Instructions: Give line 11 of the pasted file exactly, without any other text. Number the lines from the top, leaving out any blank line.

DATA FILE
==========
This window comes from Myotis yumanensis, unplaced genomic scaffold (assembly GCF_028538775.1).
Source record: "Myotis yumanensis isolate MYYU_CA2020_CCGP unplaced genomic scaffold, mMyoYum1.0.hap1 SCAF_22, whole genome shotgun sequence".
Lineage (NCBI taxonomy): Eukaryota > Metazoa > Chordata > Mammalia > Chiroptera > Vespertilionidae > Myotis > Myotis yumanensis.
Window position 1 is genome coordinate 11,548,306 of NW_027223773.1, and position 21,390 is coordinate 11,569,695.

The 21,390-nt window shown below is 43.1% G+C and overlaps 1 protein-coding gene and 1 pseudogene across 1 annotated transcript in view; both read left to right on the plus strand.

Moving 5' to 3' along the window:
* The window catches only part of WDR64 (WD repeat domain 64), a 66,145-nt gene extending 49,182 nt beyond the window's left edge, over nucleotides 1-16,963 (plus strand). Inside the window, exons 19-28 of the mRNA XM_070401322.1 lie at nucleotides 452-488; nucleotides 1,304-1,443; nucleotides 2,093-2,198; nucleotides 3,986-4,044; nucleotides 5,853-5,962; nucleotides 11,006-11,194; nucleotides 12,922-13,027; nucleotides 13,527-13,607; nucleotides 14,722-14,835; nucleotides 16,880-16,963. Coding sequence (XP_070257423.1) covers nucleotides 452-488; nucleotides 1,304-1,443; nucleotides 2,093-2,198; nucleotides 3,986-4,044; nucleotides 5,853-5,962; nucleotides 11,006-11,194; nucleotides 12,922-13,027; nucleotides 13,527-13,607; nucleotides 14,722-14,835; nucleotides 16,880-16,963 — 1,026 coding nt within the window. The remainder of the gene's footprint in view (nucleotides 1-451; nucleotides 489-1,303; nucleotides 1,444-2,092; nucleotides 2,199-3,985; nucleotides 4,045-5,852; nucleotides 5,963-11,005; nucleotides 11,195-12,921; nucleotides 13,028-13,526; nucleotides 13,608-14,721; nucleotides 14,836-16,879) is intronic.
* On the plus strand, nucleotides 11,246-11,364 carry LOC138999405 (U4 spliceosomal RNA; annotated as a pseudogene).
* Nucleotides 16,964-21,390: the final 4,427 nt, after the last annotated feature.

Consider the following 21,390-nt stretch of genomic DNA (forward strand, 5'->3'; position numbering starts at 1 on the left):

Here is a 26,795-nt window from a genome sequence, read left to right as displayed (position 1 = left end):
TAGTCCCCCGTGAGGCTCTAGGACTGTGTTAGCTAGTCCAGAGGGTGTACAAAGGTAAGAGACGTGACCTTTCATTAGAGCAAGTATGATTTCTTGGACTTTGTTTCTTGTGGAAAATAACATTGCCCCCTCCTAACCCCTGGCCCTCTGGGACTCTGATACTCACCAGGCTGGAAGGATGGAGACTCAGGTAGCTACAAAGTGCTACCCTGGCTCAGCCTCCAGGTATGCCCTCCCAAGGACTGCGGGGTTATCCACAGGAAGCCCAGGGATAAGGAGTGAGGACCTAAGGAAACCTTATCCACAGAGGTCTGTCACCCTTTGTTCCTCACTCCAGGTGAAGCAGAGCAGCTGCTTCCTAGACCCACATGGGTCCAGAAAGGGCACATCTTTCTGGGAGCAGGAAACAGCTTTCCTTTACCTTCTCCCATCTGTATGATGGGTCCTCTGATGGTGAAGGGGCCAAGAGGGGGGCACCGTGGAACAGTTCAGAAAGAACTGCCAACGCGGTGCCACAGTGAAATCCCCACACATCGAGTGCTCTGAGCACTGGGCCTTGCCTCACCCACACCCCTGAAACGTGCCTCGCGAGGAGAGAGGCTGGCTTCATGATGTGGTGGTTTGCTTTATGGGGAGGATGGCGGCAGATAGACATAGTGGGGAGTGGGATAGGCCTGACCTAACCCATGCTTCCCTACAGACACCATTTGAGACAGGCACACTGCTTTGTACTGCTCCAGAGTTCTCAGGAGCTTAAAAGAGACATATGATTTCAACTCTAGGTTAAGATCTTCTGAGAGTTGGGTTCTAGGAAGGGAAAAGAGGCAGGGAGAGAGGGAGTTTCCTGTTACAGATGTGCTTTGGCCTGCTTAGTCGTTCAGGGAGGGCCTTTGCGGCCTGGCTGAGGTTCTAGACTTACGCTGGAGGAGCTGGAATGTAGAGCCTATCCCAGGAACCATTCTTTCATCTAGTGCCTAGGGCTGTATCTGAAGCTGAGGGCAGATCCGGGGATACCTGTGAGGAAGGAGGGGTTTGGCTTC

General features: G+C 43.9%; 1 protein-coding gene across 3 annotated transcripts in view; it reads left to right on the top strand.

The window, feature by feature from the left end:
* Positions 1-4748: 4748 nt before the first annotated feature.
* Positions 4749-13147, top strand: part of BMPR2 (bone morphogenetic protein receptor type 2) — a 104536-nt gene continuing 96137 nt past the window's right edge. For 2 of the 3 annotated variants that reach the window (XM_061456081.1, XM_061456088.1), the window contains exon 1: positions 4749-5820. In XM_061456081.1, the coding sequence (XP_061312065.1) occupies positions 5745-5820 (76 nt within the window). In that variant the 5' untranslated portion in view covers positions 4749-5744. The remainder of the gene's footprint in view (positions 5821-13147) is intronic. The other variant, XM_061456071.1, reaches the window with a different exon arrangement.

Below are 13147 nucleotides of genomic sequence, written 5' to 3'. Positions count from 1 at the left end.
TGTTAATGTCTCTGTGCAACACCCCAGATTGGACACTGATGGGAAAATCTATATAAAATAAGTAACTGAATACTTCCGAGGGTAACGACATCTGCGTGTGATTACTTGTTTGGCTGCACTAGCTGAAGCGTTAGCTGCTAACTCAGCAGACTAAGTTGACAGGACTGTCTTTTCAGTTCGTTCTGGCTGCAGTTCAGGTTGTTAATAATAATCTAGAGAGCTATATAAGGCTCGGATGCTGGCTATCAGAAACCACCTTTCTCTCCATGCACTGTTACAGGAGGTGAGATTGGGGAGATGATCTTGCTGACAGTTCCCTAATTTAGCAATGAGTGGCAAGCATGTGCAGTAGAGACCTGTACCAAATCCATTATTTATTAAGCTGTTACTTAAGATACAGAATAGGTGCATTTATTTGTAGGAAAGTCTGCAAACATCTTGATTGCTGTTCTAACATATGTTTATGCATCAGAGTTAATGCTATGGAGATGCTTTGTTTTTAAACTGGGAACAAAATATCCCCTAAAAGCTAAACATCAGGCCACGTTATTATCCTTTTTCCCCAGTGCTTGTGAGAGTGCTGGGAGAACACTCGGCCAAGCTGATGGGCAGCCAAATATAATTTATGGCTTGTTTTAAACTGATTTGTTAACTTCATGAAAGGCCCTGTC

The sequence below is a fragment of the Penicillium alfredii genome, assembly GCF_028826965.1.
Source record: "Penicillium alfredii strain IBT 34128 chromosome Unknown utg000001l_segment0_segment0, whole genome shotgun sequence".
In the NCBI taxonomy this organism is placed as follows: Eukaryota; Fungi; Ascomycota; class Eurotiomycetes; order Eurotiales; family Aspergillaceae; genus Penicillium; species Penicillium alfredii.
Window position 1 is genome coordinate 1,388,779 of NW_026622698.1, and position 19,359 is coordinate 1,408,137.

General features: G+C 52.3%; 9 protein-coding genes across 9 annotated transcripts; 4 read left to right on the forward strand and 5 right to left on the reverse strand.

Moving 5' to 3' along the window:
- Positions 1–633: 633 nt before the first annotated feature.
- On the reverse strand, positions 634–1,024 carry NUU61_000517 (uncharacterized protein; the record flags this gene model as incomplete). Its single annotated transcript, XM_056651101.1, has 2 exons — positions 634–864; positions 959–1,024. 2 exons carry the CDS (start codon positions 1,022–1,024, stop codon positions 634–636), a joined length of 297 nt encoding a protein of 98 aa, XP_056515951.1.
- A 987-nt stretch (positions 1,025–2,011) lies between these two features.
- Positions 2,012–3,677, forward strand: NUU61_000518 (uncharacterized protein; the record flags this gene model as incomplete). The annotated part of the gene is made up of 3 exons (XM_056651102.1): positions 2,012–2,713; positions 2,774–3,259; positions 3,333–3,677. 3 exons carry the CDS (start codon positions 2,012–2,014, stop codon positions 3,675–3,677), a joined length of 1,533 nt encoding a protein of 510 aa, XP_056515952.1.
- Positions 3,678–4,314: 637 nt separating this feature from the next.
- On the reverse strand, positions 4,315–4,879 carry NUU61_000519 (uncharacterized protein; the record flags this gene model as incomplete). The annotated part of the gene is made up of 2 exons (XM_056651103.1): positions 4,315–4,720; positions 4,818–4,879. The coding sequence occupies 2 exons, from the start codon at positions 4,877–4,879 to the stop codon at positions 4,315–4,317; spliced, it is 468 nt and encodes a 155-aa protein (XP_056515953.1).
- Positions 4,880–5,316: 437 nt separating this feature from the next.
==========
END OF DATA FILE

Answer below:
Here is a 26,795-nt window from a genome sequence, read left to right as displayed (position 1 = left end):